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People fly drones to spray pesticide in Jixian County, in northern China's Shanxi province, on April 25, 2017. Photo: Xinhua

China recognises 13 new tech jobs including AI developers, e-sports players and drone pilots

  • While not conferring any direct financial benefit, being added to the list does signal that such professions could receive more government support in future

China’s government has recognised over two dozen new jobs as official professions, signalling the country’s intent to develop talent in a wide range of tech sectors from artificial intelligence (AI) to the Internet of Things to e-sports.

The Ministry of Human Resources and Social Security on Wednesday published a list of 13 new job titles that include professional gamers, drone pilots, robotics operators and software engineers in areas like AI, the Internet of Things (IoT), big data and cloud computing.

The new additions were approved on April 1 by three government bodies, including China’s statistics bureau and the human resources ministry, following a draft notice seeking public opinions in January. It marks the first time since 2015 that authorities have included new jobs into a list of nearly 19,000 official professions in China.

While not conferring any direct financial benefit, being added to the list does signal that such professions could receive more government support. Such a list serves as a guidance for government policies and rules about creating new jobs, offering vocational training, and assessing professional skills standards, among other things.

“These 13 new occupations are mainly in the hi-tech field, which has high demand for the knowledge and skills owned by practitioners,” according to a statement published by the human resources ministry.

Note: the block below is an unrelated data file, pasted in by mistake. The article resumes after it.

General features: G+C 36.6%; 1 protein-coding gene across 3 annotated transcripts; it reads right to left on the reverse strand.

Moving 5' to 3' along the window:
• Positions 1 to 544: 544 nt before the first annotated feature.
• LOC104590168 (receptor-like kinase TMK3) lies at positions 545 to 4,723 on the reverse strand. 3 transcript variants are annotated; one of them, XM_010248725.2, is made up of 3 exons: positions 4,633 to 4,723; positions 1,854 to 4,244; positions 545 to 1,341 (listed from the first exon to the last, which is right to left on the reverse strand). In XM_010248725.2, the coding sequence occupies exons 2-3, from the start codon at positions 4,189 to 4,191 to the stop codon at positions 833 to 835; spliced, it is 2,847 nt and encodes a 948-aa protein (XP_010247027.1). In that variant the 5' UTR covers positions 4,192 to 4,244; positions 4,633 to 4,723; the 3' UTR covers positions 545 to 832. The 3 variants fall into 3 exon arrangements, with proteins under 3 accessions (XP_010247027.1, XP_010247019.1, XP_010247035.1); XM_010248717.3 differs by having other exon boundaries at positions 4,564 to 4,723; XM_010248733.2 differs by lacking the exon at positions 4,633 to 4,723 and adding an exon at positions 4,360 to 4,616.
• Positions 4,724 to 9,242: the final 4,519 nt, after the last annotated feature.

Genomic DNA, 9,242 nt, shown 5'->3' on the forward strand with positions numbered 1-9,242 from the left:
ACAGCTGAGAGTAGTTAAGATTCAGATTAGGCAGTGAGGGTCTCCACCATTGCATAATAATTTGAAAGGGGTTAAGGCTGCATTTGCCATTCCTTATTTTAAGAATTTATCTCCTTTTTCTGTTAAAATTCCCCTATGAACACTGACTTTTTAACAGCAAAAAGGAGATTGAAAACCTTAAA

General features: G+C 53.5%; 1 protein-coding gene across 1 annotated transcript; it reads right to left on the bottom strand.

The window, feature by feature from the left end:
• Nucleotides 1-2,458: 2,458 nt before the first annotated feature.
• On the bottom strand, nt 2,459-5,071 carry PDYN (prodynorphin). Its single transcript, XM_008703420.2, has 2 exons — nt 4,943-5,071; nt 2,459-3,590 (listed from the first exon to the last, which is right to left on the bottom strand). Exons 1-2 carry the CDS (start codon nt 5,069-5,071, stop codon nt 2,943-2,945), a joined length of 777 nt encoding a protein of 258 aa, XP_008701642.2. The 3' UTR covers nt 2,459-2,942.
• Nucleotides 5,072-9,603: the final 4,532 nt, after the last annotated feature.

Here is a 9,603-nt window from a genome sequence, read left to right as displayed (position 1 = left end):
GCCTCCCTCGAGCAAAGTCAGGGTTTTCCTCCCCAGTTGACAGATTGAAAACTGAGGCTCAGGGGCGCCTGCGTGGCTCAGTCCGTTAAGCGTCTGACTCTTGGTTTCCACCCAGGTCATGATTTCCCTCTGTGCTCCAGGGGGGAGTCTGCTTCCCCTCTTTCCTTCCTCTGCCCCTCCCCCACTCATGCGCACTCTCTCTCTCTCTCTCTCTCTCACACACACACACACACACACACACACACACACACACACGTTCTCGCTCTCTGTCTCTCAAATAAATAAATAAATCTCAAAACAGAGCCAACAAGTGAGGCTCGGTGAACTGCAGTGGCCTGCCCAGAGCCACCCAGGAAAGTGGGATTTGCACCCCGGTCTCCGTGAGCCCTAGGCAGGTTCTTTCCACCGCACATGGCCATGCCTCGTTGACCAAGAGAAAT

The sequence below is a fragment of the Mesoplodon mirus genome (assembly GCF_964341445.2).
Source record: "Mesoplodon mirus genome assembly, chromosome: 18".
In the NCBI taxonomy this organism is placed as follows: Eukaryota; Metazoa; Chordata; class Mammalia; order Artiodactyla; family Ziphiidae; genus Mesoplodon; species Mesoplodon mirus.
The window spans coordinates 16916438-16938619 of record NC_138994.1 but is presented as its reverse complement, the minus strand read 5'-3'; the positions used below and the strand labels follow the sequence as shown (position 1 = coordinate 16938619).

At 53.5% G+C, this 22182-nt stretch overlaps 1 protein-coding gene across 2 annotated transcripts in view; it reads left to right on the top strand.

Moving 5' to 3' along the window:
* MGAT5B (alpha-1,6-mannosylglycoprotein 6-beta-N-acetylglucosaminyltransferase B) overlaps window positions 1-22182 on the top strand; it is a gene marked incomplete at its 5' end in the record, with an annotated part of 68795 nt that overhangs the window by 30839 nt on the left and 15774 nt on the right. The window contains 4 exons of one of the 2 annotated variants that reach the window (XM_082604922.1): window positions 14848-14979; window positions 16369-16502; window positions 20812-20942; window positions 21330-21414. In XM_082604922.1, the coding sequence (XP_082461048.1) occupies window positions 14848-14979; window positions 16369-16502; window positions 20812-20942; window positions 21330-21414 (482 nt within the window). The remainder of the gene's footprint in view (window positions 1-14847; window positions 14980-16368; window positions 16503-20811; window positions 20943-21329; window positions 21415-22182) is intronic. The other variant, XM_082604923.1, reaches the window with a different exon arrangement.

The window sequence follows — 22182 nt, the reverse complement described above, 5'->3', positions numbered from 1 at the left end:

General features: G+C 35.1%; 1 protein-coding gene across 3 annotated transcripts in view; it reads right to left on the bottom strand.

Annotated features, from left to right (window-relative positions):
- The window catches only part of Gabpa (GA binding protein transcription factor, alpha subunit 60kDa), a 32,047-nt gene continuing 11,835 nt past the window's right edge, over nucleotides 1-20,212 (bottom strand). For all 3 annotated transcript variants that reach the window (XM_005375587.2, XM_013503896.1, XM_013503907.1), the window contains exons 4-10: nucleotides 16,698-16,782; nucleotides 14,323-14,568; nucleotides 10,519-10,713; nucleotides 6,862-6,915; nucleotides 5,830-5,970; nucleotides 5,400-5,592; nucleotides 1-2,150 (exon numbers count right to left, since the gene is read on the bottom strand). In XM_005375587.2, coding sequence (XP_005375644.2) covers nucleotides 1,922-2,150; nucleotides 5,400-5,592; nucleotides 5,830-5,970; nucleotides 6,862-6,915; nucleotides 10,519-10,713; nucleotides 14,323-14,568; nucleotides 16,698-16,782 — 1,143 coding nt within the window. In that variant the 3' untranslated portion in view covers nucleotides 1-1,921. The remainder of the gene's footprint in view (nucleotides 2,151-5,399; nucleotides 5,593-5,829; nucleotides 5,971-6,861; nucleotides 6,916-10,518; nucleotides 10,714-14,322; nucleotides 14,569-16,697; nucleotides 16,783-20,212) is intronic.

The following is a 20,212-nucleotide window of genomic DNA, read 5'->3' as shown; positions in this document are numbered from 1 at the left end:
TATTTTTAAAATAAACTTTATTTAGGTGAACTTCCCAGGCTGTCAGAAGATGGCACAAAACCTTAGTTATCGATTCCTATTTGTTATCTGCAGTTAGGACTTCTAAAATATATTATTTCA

China wants to lead the world in hi-tech industries, such as AI and robotics, under the “Made in China 2025” programme, which is designed to move the country’s manufacturing industry up the value chain. Beijing’s top-down approach, however, has unnerved the West which considers it state intervention and unfair play.

Since declaring AI a national strategy in 2017, Beijing has recruited technology giants including Baidu, Tencent Holdings and Alibaba Group Holding – which owns the South China Morning Post – to work on government projects in their respective fields of AI.

In terms of competitive gaming, local governments in cities like Shanghai and Hangzhou have in recent years announced their plans to become world-leading e-sports centres, efforts which have included building industrial estates and providing grants. In 2003, China recognised e-sports for the first time as an official sport overseen by its sports authority. The 2022 Asian Games will be held in Hangzhou, where e-sports will be included as an official event for the first time.

Here is a full list of the 13 new tech jobs, with descriptions of the more complex ones:

  • AI engineering technicians
  • IoT engineering technicians
  • Big data engineering technicians
  • Cloud computing engineering technicians
  • Digitalisation manager – people who manage corporate structure through digital platforms, among other things
  • Architecture modelling technicians
  • E-sports operators – people who organise e-sports events or produce e-sports content, among other things
  • E-sports players
  • Drone pilots – people who fly drones via remote controllers
  • Agricultural agents – people who analyse data and provide technical support for farmers, among other things
  • IoT installation commissioners
  • Industrial robotics operators
  • Industrial robotics maintenance staff